Human Desire to "fit in"


Just for the Sake of Belonging
 Two common ways of handling a situation are either to do so 
according to one¹s own personal needs and desires with no specific 
regard to other people, or one can base a decision on how it will be 
viewed by others. The vast majority of people fall on the side of 
being worried about what others are saying and thinking. Both good and 
bad can come from living this way, but it has seemed to remain 
constant throughout history. People have a natural desire to belong, 
and to fit in with a certain group. No matter what group an individual 
chooses, that individual almost always is forced sacrifice a part of 
them self in order to seem more a part of things. People in this world 
seem to need companionship and are often too weak to stand alone. As a 
result, they stand together in what ever group they are best suited 
 It is a point of interest to many of the people who have stopped to 
think about this fact. The idea that people live according to how 
others will perceive then has been established as the rule, not the 
exception. The real question now lies in the reasons for this way of 
life. It was hypothesized by C.S. Lewis that this desire to belong 
and to fit in is a natural human characteristic. He believed that 
people have an instinctive drive to belong, in the same sort of way 
species reproduce. It is possible that his theory of instinctive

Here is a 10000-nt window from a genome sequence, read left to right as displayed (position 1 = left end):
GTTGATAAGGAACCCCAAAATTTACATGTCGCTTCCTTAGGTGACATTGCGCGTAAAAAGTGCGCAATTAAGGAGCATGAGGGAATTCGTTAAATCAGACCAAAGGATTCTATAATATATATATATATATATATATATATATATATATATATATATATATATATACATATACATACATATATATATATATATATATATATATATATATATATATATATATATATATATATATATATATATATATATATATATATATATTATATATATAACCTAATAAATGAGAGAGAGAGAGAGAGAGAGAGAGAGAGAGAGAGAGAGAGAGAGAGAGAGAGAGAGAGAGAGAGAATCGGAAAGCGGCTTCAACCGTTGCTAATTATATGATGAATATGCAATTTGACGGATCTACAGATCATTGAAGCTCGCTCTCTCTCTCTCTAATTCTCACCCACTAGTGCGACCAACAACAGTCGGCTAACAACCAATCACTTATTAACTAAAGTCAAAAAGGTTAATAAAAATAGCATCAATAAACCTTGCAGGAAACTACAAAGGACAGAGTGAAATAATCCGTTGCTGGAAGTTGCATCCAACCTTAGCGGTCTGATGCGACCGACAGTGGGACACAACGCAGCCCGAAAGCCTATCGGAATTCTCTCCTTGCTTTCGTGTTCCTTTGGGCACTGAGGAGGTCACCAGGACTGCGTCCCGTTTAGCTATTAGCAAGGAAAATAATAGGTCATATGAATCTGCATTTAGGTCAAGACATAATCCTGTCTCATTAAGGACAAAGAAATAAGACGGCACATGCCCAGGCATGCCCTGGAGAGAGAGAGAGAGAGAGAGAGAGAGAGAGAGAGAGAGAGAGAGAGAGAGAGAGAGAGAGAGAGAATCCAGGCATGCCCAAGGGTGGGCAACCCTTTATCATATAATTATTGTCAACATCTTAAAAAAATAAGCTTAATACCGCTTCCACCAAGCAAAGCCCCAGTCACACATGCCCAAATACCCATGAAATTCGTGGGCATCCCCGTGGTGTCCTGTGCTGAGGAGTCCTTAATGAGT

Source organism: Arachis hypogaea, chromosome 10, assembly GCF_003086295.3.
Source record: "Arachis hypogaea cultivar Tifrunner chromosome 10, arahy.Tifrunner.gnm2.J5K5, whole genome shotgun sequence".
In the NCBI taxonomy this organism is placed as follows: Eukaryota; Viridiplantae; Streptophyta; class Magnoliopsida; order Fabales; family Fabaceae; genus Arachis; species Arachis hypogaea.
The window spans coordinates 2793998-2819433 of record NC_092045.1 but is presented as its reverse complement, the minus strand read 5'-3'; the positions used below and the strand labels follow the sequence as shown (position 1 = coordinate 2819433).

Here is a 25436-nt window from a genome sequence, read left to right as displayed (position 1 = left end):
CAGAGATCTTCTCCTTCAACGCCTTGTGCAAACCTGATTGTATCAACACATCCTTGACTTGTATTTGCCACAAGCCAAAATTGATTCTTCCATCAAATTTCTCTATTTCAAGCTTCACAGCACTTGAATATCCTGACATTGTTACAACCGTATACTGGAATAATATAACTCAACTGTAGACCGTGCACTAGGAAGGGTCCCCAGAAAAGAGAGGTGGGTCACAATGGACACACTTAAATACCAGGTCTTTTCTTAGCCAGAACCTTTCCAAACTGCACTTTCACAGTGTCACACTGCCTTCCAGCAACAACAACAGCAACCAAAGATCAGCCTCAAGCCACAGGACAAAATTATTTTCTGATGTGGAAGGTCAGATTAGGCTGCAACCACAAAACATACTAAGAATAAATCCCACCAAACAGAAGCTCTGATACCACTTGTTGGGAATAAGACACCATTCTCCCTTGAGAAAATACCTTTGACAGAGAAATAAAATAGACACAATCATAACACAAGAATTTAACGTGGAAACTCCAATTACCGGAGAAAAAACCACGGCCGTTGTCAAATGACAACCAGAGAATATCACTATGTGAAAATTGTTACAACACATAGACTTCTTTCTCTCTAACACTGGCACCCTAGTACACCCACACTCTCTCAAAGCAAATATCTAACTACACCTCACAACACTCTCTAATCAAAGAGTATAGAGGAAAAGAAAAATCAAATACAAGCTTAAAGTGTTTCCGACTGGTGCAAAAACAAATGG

necessity is accurate, and humans are as a whole are week and scared 
when they are faced with solitude. 
 The old adage ³there is safety in numbers² is appropriate in this 
topic. Often in this world terrible things happen because people group 
up and commit unspeakable acts, then take shelter in the numbers of 
those involved. The Annual Freaknik ³celebration² is the perfect 
example. Thousands of individuals crowd the streets of Atlanta and 
pillage the city for a weekend, all the while they show no respect 
for the laws or the residents of the city. This can be directly 
related to the issue of people doing things to be a part of the group. 
If these people were asked individually why they did these terrible 
things, for the most part they would respond by saying ³everyone else 
is doing it²². This could be translated to ³I am just trying to be a 
part of things². In this particular example those involved sacrifice 
any sense of morals or upbringing that they might have had. 
 ³Everybody is doing it². This sentence has ruined thousands of lives. 
It could could be the worst four word combination in the English 
language. People have been convinced to begin drug use, drunk driving, 
cliff jumping, and countless other unwise activities. The reason 
behind this is clear, the human necessity to fit in and to seem cool 
is often to strong to compete with. A person could have the world and 
all of its riches, but with out someone to share it with, that person 
would be totally alone. 
 People need each other. This is a fact of the world, and it will 
never change. 
This need is a natural desire that is found every where in every 
person with very few exceptions. It is true that trouble can brew and 
awful things can happen because of these groups, but the advantages 
associated far out weigh the costs. These groups that people form 
between themselves often serve as shelter for the lonely, for this 
reason it is natural for people to go far out their way if necessary 
to belong a particular crowd. As a result the opinion of others is 
crucial part of life.


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